United States District Court, E.D. Missouri, Eastern Division
MEMORANDUM AND ORDER
A. ROSS, UNITED STATES DISTRICT JUDGE.
an action under 42 U.S.C. § 405(g) for judicial review
of the Commissioner of Social Security's final decision
denying Amy Miller's (“Miller”) application
for disability insurance benefits under Title II of the
Social Security Act, 42 U.S.C. § 401, et seq.
and supplemental security income benefits under Title XVI of
the Social Security Act, 42 U.S.C. § 1381, et
applied for disability insurance benefits and supplemental
security income benefits on April 23, 2013, alleging
disability as of September 20, 2012 resulting from an injury
to her left wrist and lumbar spinal pain. After her
application was denied at the initial administrative level,
she requested a hearing before an administrative law judge
(“ALJ”). Following a hearing on January 26, 2015,
the ALJ issued a written decision on April 29, 2015, denying
her application. Miller's request for review by the
Appeals Council was denied. Thus, the decision of the ALJ
stands as the final decision of the Commissioner. See
Sims v. Apfel, 530 U.S. 103, 107 (2000).
Court adopts Miller's Statement of Material Facts (Doc.
No. 24) and Defendant's Statement of Additional Material
Facts (Doc. No. 29-2). The Court's review of the record
shows that the adopted facts are accurate and complete.
Specific facts will be discussed as part of the analysis.
court's role on judicial review is to determine whether
the ALJ's findings are supported by substantial evidence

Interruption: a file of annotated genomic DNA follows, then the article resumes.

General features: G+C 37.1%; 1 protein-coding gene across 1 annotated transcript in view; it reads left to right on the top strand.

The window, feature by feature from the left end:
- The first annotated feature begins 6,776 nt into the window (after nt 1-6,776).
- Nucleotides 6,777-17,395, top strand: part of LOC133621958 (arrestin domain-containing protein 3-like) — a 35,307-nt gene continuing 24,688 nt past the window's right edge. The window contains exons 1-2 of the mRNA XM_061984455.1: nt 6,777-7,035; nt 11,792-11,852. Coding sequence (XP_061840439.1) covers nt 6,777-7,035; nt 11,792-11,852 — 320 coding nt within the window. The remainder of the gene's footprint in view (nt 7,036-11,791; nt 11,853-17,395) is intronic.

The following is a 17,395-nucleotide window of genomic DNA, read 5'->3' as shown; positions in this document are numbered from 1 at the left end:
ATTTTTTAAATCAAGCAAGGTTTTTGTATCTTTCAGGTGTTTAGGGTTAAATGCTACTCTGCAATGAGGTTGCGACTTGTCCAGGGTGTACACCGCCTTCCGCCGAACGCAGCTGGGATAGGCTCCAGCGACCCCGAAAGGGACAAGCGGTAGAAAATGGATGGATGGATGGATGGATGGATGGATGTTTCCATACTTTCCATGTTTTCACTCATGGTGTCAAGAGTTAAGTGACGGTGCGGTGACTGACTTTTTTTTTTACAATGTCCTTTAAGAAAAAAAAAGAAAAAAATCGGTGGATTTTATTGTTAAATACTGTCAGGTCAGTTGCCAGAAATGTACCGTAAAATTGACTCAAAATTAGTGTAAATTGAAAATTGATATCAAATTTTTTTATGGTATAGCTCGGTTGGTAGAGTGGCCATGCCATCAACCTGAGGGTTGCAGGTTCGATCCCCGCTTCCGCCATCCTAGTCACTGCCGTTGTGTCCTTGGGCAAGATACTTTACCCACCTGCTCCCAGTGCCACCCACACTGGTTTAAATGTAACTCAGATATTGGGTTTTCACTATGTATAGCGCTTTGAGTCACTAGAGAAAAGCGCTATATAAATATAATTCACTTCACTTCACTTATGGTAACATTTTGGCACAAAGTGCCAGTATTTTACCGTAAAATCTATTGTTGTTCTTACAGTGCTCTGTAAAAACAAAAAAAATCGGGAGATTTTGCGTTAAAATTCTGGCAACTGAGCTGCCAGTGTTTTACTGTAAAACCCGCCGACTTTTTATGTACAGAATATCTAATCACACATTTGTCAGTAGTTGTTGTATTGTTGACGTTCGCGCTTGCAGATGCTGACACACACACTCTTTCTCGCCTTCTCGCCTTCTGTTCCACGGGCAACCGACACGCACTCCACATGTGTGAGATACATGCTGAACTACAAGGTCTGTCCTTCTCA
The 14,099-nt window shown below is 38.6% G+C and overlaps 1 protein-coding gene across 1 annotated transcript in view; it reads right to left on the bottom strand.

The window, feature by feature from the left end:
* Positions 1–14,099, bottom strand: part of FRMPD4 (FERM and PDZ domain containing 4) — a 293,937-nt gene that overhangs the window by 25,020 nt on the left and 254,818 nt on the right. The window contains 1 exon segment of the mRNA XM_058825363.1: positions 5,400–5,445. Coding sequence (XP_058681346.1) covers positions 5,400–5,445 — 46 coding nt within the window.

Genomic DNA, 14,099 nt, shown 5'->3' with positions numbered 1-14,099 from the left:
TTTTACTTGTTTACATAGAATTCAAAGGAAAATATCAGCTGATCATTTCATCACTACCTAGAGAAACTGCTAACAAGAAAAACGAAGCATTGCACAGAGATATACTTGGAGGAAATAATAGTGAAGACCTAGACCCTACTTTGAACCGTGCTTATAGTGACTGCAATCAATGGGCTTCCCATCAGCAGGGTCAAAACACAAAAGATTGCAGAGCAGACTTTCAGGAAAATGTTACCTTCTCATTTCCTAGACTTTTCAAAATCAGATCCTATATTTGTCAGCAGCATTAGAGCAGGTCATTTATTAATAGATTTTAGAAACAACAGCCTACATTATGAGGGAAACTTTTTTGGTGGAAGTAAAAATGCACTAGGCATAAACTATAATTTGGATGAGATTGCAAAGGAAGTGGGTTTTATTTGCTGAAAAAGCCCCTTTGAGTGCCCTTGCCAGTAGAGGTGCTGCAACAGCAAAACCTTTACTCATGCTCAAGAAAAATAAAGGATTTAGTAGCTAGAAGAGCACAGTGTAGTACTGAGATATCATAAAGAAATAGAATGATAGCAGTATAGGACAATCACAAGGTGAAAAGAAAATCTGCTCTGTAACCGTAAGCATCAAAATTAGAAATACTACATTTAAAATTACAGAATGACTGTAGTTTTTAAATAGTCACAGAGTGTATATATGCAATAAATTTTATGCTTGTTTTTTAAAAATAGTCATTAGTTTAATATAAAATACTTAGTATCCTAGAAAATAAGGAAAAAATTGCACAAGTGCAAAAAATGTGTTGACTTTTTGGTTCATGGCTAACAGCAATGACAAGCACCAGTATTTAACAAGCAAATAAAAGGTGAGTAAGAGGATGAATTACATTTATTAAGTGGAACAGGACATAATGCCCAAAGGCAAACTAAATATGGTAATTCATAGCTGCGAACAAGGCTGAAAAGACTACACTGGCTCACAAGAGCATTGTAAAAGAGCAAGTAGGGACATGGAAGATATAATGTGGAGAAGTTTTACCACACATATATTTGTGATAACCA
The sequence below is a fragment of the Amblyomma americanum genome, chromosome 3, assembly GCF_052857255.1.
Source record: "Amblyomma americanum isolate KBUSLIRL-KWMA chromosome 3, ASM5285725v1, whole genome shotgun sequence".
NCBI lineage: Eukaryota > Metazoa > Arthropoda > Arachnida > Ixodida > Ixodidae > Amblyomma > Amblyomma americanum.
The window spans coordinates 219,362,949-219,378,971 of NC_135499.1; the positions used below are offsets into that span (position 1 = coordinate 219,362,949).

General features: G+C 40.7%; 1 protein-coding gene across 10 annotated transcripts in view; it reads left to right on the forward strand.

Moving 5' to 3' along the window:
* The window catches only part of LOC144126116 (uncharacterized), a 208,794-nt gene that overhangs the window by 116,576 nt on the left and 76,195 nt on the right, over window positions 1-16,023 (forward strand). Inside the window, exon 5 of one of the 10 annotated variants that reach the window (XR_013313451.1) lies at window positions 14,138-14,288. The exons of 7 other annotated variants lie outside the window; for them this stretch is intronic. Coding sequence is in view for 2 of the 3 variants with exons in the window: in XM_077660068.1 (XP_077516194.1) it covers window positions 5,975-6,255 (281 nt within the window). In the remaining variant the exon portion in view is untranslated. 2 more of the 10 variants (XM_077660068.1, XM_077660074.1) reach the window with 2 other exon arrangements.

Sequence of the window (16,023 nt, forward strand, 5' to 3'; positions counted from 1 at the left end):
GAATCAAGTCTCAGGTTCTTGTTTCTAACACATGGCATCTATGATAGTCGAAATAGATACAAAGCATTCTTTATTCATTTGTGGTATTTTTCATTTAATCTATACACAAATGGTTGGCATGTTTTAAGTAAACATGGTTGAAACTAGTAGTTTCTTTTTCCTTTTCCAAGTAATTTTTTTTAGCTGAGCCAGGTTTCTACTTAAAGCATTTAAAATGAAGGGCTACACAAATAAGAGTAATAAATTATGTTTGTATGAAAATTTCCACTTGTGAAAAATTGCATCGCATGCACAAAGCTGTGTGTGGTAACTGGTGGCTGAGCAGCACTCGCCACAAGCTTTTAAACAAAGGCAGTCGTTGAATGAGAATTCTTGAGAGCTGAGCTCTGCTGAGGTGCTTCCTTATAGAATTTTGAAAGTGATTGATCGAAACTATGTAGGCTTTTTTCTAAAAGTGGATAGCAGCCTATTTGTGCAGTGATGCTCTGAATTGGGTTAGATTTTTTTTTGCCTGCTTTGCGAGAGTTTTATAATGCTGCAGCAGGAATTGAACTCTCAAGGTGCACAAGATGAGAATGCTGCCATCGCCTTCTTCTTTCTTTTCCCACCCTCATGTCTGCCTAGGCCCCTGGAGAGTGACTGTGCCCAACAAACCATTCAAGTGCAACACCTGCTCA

in the record as a whole. Johnson v. Astrue, 628
F.3d 991, 992 (8th Cir. 2009). “Substantial evidence is
that which a reasonable mind might accept as adequate to
support a conclusion.” Id. (citations
omitted). The court may not reverse merely because
substantial evidence exists in the record that would support
a contrary outcome or because the court would have decided
the case differently. See Krogmeier v. Barnhart, 294
F.3d 1019, 1022 (8th Cir. 2002).
determine whether the ALJ's final decision is supported
by substantial evidence, the Court is required to review the
administrative record as a whole and to consider:
(1) The findings of credibility made by the ALJ;
(2) The education, background, work history, and age of the
(3) The medical evidence given by the claimant's treating
(4) The subjective complaints of pain and description of the
claimant's physical activity and impairment;
(5) The corroboration by third parties of the claimant's
(6) The testimony of vocational experts based upon prior
hypothetical questions which fairly set forth the